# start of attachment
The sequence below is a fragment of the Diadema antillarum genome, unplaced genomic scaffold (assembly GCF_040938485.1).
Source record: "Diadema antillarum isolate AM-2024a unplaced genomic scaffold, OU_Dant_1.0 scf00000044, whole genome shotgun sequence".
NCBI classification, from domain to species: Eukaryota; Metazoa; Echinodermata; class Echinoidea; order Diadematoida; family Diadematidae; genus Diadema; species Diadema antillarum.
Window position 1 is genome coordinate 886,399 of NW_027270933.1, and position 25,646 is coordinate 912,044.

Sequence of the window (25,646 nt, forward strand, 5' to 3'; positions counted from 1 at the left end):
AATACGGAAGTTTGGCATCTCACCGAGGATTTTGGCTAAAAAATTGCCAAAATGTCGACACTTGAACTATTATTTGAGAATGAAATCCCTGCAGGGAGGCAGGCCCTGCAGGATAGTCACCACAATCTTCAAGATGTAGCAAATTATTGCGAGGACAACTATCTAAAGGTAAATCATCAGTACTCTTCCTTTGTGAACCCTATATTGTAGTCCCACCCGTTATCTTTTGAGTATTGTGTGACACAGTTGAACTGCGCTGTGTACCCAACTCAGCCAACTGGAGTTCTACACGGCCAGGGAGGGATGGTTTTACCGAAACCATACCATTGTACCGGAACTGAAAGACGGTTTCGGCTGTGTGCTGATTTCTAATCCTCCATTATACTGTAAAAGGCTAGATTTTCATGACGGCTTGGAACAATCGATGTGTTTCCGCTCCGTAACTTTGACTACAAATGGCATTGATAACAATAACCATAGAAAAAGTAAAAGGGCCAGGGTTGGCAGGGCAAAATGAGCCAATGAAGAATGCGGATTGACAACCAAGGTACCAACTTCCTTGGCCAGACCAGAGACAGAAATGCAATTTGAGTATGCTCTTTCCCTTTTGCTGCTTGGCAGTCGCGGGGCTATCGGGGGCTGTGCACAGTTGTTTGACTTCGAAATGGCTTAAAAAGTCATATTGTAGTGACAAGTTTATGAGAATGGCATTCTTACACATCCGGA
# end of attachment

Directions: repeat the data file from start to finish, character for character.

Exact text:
The sequence below is a fragment of the Diadema antillarum genome, unplaced genomic scaffold (assembly GCF_040938485.1).
Source record: "Diadema antillarum isolate AM-2024a unplaced genomic scaffold, OU_Dant_1.0 scf00000044, whole genome shotgun sequence".
NCBI classification, from domain to species: Eukaryota; Metazoa; Echinodermata; class Echinoidea; order Diadematoida; family Diadematidae; genus Diadema; species Diadema antillarum.
Window position 1 is genome coordinate 886,399 of NW_027270933.1, and position 25,646 is coordinate 912,044.

Sequence of the window (25,646 nt, forward strand, 5' to 3'; positions counted from 1 at the left end):
AATACGGAAGTTTGGCATCTCACCGAGGATTTTGGCTAAAAAATTGCCAAAATGTCGACACTTGAACTATTATTTGAGAATGAAATCCCTGCAGGGAGGCAGGCCCTGCAGGATAGTCACCACAATCTTCAAGATGTAGCAAATTATTGCGAGGACAACTATCTAAAGGTAAATCATCAGTACTCTTCCTTTGTGAACCCTATATTGTAGTCCCACCCGTTATCTTTTGAGTATTGTGTGACACAGTTGAACTGCGCTGTGTACCCAACTCAGCCAACTGGAGTTCTACACGGCCAGGGAGGGATGGTTTTACCGAAACCATACCATTGTACCGGAACTGAAAGACGGTTTCGGCTGTGTGCTGATTTCTAATCCTCCATTATACTGTAAAAGGCTAGATTTTCATGACGGCTTGGAACAATCGATGTGTTTCCGCTCCGTAACTTTGACTACAAATGGCATTGATAACAATAACCATAGAAAAAGTAAAAGGGCCAGGGTTGGCAGGGCAAAATGAGCCAATGAAGAATGCGGATTGACAACCAAGGTACCAACTTCCTTGGCCAGACCAGAGACAGAAATGCAATTTGAGTATGCTCTTTCCCTTTTGCTGCTTGGCAGTCGCGGGGCTATCGGGGGCTGTGCACAGTTGTTTGACTTCGAAATGGCTTAAAAAGTCATATTGTAGTGACAAGTTTATGAGAATGGCATTCTTACACATCCGGA